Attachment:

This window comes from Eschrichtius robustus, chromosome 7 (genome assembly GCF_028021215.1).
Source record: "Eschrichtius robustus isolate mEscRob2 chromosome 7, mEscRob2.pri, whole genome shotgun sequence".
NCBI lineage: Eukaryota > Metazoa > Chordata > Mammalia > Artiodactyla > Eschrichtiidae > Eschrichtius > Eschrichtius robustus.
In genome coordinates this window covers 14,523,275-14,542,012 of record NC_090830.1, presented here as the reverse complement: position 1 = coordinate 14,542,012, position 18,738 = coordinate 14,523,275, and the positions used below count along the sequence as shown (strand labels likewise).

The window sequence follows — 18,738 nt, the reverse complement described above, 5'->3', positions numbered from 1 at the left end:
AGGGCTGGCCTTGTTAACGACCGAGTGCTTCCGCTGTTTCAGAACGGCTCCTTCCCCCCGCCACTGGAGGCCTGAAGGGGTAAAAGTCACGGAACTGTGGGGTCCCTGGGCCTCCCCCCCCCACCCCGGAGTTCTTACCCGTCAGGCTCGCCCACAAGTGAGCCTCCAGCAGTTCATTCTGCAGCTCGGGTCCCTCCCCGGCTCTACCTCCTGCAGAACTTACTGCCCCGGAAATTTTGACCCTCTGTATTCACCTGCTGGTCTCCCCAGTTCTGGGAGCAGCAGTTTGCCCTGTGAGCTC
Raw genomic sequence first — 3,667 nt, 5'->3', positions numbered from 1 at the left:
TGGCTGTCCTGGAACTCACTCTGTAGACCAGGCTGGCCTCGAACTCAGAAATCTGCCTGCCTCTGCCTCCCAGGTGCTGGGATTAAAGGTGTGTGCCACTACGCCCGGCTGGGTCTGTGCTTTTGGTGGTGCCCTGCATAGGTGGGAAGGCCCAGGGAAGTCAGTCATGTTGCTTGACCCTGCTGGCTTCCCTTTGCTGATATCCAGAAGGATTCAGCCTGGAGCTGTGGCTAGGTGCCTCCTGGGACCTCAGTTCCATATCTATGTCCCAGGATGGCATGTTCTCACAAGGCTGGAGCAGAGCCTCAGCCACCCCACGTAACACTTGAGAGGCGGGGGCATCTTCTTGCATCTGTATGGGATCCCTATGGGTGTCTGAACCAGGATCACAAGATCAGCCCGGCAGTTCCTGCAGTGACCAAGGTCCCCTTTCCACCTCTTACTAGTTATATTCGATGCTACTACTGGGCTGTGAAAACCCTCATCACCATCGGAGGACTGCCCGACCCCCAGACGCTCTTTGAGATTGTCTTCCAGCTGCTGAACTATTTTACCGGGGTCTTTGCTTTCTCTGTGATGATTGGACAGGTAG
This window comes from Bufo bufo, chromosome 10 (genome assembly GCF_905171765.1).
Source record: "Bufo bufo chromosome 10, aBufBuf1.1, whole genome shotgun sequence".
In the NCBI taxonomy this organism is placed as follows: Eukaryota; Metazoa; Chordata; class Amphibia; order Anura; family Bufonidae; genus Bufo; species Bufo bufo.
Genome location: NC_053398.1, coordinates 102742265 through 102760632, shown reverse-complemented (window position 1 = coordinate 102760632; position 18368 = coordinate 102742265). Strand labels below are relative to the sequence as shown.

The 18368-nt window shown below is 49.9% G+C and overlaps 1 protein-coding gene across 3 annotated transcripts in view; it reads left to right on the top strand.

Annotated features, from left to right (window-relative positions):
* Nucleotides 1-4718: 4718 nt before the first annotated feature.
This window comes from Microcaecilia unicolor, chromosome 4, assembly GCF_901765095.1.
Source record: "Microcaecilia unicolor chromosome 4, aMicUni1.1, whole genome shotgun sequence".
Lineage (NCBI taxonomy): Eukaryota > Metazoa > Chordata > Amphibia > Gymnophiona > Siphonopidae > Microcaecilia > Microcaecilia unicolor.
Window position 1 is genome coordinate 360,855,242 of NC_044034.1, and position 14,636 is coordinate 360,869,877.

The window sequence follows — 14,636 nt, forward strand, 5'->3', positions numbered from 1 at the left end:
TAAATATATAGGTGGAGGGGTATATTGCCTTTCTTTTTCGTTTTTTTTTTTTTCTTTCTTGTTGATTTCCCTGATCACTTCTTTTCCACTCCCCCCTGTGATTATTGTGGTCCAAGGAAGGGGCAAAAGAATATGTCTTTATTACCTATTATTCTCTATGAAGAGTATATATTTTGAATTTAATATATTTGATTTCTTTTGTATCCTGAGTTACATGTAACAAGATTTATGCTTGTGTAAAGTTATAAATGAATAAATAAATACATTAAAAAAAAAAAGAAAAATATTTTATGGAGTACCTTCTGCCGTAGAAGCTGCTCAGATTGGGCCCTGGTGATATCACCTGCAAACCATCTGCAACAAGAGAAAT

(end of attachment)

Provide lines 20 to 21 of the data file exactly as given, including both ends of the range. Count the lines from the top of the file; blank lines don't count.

The window sequence follows — 14,636 nt, forward strand, 5'->3', positions numbered from 1 at the left end:
TAAATATATAGGTGGAGGGGTATATTGCCTTTCTTTTTCGTTTTTTTTTTTTTCTTTCTTGTTGATTTCCCTGATCACTTCTTTTCCACTCCCCCCTGTGATTATTGTGGTCCAAGGAAGGGGCAAAAGAATATGTCTTTATTACCTATTATTCTCTATGAAGAGTATATATTTTGAATTTAATATATTTGATTTCTTTTGTATCCTGAGTTACATGTAACAAGATTTATGCTTGTGTAAAGTTATAAATGAATAAATAAATACATTAAAAAAAAAAAGAAAAATATTTTATGGAGTACCTTCTGCCGTAGAAGCTGCTCAGATTGGGCCCTGGTGATATCACCTGCAAACCATCTGCAACAAGAGAAAT